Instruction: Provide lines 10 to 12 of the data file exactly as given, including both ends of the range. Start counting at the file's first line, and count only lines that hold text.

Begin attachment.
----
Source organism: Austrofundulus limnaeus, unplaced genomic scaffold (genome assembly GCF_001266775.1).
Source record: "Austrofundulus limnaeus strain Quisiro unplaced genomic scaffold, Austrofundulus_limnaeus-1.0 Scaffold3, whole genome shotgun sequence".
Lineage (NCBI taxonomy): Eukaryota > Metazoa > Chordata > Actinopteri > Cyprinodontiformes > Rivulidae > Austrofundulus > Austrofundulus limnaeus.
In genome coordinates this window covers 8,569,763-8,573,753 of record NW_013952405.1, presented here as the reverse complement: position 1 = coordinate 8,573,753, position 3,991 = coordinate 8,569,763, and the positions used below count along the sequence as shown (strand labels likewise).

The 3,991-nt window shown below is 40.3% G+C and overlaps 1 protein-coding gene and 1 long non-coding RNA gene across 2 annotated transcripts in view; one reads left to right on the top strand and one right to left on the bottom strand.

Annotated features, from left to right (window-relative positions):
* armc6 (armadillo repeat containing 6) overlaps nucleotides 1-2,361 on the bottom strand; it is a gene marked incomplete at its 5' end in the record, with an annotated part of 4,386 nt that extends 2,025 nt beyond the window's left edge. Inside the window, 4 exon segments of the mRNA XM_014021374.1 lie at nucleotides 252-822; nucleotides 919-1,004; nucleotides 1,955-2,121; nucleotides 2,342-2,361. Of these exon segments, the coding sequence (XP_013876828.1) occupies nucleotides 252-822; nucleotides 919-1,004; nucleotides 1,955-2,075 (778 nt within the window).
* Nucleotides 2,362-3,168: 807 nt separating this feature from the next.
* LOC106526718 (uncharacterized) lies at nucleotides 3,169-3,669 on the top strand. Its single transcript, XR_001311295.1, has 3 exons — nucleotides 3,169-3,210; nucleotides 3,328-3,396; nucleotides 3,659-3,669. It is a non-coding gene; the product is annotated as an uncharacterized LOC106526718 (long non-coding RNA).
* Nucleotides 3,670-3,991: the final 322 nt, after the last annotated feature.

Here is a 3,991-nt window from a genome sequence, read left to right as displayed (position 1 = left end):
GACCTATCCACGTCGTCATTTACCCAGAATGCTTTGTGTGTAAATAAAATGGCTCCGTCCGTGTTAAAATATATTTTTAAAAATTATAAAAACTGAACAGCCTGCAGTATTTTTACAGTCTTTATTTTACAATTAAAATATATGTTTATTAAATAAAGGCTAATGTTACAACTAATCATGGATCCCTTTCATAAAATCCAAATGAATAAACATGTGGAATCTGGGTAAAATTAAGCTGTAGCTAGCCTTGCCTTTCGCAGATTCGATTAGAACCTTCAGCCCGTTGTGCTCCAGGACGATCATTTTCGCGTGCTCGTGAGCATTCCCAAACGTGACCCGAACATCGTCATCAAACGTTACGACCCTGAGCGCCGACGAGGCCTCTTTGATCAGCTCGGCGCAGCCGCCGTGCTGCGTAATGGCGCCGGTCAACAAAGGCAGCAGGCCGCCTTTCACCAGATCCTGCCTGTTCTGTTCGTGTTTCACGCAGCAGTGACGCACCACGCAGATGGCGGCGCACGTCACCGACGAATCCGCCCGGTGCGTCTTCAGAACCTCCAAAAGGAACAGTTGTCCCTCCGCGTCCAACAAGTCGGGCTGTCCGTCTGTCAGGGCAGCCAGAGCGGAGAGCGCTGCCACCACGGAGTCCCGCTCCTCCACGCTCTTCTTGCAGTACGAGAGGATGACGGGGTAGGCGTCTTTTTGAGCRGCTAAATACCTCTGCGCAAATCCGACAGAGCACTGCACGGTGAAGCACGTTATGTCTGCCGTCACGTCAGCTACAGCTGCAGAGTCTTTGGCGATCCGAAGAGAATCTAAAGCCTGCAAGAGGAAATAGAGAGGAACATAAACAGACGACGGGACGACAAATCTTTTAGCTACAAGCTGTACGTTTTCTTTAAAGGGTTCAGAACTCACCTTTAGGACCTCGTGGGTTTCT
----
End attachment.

* Nucleotides 3,670-3,991: the final 322 nt, after the last annotated feature.

Here is a 3,991-nt window from a genome sequence, read left to right as displayed (position 1 = left end):
GACCTATCCACGTCGTCATTTACCCAGAATGCTTTGTGTGTAAATAAAATGGCTCCGTCCGTGTTAAAATATATTTTTAAAAATTATAAAAACTGAACAGCCTGCAGTATTTTTACAGTCTTTATTTTACAATTAAAATATATGTTTATTAAATAAAGGCTAATGTTACAACTAATCATGGATCCCTTTCATAAAATCCAAATGAATAAACATGTGGAATCTGGGTAAAATTAAGCTGTAGCTAGCCTTGCCTTTCGCAGATTCGATTAGAACCTTCAGCCCGTTGTGCTCCAGGACGATCATTTTCGCGTGCTCGTGAGCATTCCCAAACGTGACCCGAACATCGTCATCAAACGTTACGACCCTGAGCGCCGACGAGGCCTCTTTGATCAGCTCGGCGCAGCCGCCGTGCTGCGTAATGGCGCCGGTCAACAAAGGCAGCAGGCCGCCTTTCACCAGATCCTGCCTGTTCTGTTCGTGTTTCACGCAGCAGTGACGCACCACGCAGATGGCGGCGCACGTCACCGACGAATCCGCCCGGTGCGTCTTCAGAACCTCCAAAAGGAACAGTTGTCCCTCCGCGTCCAACAAGTCGGGCTGTCCGTCTGTCAGGGCAGCCAGAGCGGAGAGCGCTGCCACCACGGAGTCCCGCTCCTCCACGCTCTTCTTGCAGTACGAGAGGATGACGGGGTAGGCGTCTTTTTGAGCRGCTAAATACCTCTGCGCAAATCCGACAGAGCACTGCACGGTGAAGCACGTTATGTCTGCCGTCACGTCAGCTACAGCTGCAGAGTCTTTGGCGATCCGAAGAGAATCTAAAGCCTGCAAGAGGAAATAGAGAGGAACATAAACAGACGACGGGACGACAAATCTTTTAGCTACAAGCTGTACGTTTTCTTTAAAGGGTTCAGAACTCACCTTTAGGACCTCGTGGGTTTCT